Think of those who would request reasonable accommodations -- the disabled, elderly, wounded Veterans or first responders.
There is a grave difference between "the program cannot" vs "the program will not". Build it Back creates its own timelines and deadlines. Build it Back is scheduling its own sunset, it's own timelines, and to many residents, it appears that Build it Back can do anything it would like -- miss appointments, lose paperwork. The only reason it "can't" is because it "won't".
"When you are presented with the design of your home, you will have 14 days to approve the design, pay any remaining transfer amount, and sign your grant agreement. Homeowners that do not complete these items within 14 days will be withdrawn from the program. Homeowners may request any eligible design changes at the design consultation. These will be incorporated within the 14-day period. No changes will be made to designs for any ineligible items or requests above Minimum Program Standards."
What will change to ensure eligible design changes will occur within 14 days? In my experience, a simple swap from environment encapsulation to removal can take as long as a month.
A take it or leave it approach might have been reasonable four years out from Sandy if the program had offered ample opportunities prior to issuing a 14-day timeline. But this program has NOT prioritized the difficult cases. Instead it has gone for the low-hanging fruit -- the jobs that require only smoke detectors and a raised electric panel -- to pad numbers and misrepresent recovery.
I saw this in New Orleans. I saw this in Joplin. I didn't expect to see it in New York City.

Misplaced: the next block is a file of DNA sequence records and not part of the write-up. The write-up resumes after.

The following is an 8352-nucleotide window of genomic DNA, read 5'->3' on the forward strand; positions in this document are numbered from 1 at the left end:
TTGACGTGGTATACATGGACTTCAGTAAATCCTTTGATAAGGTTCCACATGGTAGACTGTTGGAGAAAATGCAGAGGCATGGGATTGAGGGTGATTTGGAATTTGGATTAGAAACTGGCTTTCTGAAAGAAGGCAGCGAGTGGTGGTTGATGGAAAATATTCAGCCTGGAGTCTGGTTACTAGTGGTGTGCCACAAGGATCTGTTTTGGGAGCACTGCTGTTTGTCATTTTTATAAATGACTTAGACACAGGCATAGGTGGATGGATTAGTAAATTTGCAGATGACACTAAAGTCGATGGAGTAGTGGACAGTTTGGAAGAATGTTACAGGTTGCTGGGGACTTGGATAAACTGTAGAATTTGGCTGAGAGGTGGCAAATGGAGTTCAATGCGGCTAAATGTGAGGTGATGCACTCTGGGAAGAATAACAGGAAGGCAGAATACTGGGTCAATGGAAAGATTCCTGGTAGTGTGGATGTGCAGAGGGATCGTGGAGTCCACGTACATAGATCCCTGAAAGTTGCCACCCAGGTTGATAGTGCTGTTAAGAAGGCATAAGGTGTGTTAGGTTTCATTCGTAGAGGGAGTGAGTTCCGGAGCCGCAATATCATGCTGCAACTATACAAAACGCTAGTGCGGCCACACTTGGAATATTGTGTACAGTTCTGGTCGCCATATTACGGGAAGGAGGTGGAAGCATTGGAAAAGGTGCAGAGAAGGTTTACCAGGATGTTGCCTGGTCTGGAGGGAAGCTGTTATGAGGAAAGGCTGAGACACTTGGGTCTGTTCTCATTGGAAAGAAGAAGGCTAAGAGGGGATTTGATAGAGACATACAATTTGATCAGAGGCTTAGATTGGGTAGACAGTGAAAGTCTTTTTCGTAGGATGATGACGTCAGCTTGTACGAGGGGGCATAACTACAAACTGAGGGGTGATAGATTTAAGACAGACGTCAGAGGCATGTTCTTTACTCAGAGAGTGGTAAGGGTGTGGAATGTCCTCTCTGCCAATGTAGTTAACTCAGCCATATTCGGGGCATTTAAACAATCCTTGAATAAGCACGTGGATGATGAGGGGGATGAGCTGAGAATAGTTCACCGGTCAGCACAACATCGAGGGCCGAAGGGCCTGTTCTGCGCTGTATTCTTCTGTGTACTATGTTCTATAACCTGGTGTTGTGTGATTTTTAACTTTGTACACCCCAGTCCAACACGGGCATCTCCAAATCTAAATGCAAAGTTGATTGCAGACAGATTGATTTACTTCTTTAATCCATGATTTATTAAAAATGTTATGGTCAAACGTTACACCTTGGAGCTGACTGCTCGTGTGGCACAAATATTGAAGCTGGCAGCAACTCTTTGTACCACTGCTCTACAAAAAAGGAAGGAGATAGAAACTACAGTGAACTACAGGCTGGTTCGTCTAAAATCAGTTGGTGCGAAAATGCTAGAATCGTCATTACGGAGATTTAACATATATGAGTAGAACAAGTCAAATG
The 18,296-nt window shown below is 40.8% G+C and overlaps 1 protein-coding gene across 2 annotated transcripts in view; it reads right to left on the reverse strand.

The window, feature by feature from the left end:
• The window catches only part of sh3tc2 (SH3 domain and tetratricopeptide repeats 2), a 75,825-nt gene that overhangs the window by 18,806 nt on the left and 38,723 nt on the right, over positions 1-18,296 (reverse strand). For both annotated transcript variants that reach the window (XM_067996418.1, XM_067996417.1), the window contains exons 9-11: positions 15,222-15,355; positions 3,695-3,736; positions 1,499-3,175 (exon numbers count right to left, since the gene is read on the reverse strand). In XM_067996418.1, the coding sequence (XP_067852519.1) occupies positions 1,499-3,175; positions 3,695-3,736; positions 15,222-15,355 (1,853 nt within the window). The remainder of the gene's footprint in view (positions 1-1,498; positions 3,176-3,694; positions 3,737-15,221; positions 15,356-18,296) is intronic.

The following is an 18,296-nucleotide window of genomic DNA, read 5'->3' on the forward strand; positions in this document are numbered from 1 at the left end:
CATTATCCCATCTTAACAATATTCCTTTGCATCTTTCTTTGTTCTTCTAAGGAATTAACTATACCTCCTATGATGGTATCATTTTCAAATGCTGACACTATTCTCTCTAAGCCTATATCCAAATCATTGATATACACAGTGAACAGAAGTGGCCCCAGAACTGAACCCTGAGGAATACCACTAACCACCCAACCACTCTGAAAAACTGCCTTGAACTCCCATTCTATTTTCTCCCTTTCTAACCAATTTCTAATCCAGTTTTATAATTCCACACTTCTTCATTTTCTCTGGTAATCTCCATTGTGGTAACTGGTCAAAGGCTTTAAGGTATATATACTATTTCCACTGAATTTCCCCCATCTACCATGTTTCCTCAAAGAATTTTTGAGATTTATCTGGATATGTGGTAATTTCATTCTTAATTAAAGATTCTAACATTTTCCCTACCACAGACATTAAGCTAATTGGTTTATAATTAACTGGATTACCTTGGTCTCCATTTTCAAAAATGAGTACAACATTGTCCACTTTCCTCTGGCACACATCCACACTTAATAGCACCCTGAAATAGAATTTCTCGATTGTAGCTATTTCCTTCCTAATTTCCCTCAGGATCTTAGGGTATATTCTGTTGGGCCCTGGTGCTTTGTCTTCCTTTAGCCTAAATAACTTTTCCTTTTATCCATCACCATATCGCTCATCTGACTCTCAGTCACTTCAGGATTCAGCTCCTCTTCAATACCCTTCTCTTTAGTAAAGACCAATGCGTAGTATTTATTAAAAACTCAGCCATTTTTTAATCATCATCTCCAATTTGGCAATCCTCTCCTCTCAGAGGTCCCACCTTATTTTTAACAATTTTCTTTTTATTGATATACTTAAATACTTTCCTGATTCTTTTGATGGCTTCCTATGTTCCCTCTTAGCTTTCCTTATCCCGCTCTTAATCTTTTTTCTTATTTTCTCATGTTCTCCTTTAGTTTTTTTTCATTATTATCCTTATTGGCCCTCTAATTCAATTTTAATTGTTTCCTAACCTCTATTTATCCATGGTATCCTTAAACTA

If you are a landlord and have tenants that will be displaced due to Build it Back construction, you must sign a Temporary Relocation Agreement by July 31, 2016.
Your tenant must sign this form by the time you sign your Grant Agreement. We cannot execute the Grant Agreement and proceed with construction until you and your tenant(s) sign the Temporary Relocation Agreement.
How can you expect, in this rental market, for tenants to prepare for relocation? How can you expect a landlord to pass down the ambiguous timeline that is BiB services to their tenants? Will you also be offering a clear, predictable timeline for reconstruction and necessary relocation time? Or is this just another way to scale down your wait list?
Reduction of Transfer Amount
The Program can no longer accept receipts to lower your Transfer Amount or allow payment plans.
This is, perhaps, the biggest flaw.
Since beginning my work with SBP in NYC, I have met with Amy Peterson, David Louis, and members of their team on multiple occasions with a simple request -- let us help you.
Deduct the transfer amount from the total award. Ms. Smith has a TA of $5,000 to access $25,000 in subsidy? Award her $20,000 and have her work with an NGO to fill the gap with volunteer labor, bulk pricing and our staff licensed contractors.
Despite SBP being named one of only two nonprofit organizations recognized in the city's Choose your Contractor initiative, these requests have fallen on deaf ears for 3-plus years now.